Old Town Bakery owner

A gingerbread masterpiece

It’s not often that you get to have your place – even an imaginary one – and eat it too

It’s not often that you get to have your place – even an imaginary one – and eat it too, but for Geoff Cram, owner of the Old Town Bakery in Ladysmith, his annual gingerbread house is a delectably edible piece of architecture.

This is the twelfth year – or thereabouts – Cram has been building his annual gingerbread creations at the Old Time Bakery, a tradition that started four or five years earlier when, as a child care worker, he used to  build gingerbread houses as an annual activity.

Since transferring the tradition to Old Town Bakery, his works have become bigger, more elaborate and more popular. From small, edible abodes atop one of his display cases, the projects have grown to the proportions of castles. “Now it’s kind of a personal challenge,” he said.

This year’s masterpiece is an invitation to imagine the inner workings of a sweater factory, which looks for all the world like a candy and icing coated version of the Kremlin.

Gingerbread men, or boys, enter the top of the factory unclothed, and emerge below, sporting brightly decorated sweaters. Watching over the process are strategically placed minions.

There’s more to this illusion than you might be aware of. Cram achieves perspective by layering the scenes, and reducing the scale of characters, architecture and other elements as you go farther back.

But the whole thing is put together without an elaborate plan or drawing. He makes the gingerbread panels, doctorates them before assembly, then puts it all together on the fly.

What goes into a gingerbread house. In Cram’s case, a lot of everything. Ingredients include: 24 pounds of flour, 8 pounds of butter, four dozen eggs, and four litres of molasses; plus six weeks or so working on the masterpiece as time permits; plus a lot of inspiration and a sense of fun.

People love the results, and that’s one of the gratifications Cram gets out of the project. “For us the cool thing was when families started coming in and getting their pictures taken in front of it,” he said.

As for the edibility of the masterpiece, well, that’s not the fate for Cram’s projects. Once Christmas is over, his son will figure out some ingenious way to demolish the structure. “One year he made a catapult of boulders,” Cram said.

Who knows what this year’s implements of demolition might be? But whatever the means, the job must be done to clear the ground for Christmas 2016, and another edible edifice.






Just Posted

Living with obsessive compulsive disorder

The Big Read: Vancouver Island mom calls for more mental health services as son battles OCD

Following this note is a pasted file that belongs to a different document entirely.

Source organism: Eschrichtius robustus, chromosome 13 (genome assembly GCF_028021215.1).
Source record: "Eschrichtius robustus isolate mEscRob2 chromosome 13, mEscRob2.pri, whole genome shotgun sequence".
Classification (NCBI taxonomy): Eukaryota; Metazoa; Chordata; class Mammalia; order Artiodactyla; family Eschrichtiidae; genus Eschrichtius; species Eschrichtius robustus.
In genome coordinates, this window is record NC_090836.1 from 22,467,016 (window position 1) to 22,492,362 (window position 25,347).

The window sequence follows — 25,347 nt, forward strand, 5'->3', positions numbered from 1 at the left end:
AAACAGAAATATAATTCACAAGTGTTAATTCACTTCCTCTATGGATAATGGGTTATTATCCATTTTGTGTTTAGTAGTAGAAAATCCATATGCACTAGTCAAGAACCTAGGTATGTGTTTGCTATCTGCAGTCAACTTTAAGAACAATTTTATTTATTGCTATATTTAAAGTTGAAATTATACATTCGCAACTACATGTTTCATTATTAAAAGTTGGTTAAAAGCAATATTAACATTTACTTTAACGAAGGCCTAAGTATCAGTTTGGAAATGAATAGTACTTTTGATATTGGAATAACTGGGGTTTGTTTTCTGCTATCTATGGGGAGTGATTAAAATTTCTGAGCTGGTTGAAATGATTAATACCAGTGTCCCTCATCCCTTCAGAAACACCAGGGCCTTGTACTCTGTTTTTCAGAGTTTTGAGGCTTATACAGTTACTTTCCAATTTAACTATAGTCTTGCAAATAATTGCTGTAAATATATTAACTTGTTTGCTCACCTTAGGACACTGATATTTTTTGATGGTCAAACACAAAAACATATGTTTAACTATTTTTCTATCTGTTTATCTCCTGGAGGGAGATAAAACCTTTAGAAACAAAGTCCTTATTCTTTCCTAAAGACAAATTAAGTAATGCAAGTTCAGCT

T.W. Paterson column: From ‘Old Dobbin’ to ‘King Gasoline’ — to bust

The late Jack Fleetwood loved to tell how he and his brother Doug bought six used cars — for $10!

Special weather statement forecasts hot weekend ahead on mid Island

Environment and Climate Change Canada advises residents in Nanaimo and Duncan to take precautions

Readers have plenty to say about Greyhound putting on the brakes

“It is a sad day for a once proud company”

Accused takes stand in trial for fatal crash in Yellow Point

Dustin Dennis Zinter represents self, testifies in B.C. Supreme Court in Nanaimo

REPLAY: B.C.’s best video this week

In case you missed it, here’s a look at replay-worthy highlights from across the province this week

Former NHL goalie Ray Emery drowns in Lake Ontario

Police say the 35-year-old’s death appears to be a ‘case of misadventure’

Air quality statement warns of smoky air for Kamloops area

Environment ministry says area on north side of Thompson River may be affected by wildfire smoke

Pussy Riot claims on-field protest at World Cup final

Russian protest group claimed responsibility after four people ran onto field in police uniforms

Fans party on Montreal streets after French World Cup win

To city is home to nearly 57,000 French nationals

B.C. VIEWS: Making private health care illegal again

Adrian Dix battles to maintain Cuba-style medical monopoly

Almost every part of Canada’s largest national park deteriorating: federal study

Drawing on decades of research — the report lists 50 pages of citations

Activists protest outside Kinder Morgan terminal in kayaks, canoes

Tsleil-Waututh elder Ta’ah Amy George led the water ceremony from a traditional Coast Salish canoe

Canadian soccer fans brace for World Cup final between France, Croatia

First ever final for the Croatians, while it’s France’s third, going into match as betting favourite

Most Read